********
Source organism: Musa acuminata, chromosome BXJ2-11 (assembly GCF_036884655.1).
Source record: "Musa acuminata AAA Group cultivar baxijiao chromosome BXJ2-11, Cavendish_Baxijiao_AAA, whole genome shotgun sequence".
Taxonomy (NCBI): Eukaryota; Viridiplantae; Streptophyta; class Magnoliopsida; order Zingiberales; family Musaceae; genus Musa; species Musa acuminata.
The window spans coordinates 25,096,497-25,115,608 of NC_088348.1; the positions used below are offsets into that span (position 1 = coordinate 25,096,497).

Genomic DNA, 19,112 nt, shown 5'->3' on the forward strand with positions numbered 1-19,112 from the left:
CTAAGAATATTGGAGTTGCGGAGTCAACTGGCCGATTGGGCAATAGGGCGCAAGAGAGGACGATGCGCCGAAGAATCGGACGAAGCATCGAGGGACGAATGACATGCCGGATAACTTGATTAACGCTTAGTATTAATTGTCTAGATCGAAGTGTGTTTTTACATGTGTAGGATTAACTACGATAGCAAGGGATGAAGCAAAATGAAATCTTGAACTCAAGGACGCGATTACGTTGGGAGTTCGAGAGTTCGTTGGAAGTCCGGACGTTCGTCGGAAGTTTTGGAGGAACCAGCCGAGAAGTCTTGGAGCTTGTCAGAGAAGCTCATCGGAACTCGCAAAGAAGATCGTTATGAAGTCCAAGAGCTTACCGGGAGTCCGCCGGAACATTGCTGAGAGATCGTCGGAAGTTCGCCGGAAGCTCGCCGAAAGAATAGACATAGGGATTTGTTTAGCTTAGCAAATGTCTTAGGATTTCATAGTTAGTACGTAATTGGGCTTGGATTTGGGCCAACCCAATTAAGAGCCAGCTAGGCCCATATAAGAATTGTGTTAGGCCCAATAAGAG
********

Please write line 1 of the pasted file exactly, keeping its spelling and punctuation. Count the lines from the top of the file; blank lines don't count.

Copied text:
Source organism: Musa acuminata, chromosome BXJ2-11 (assembly GCF_036884655.1).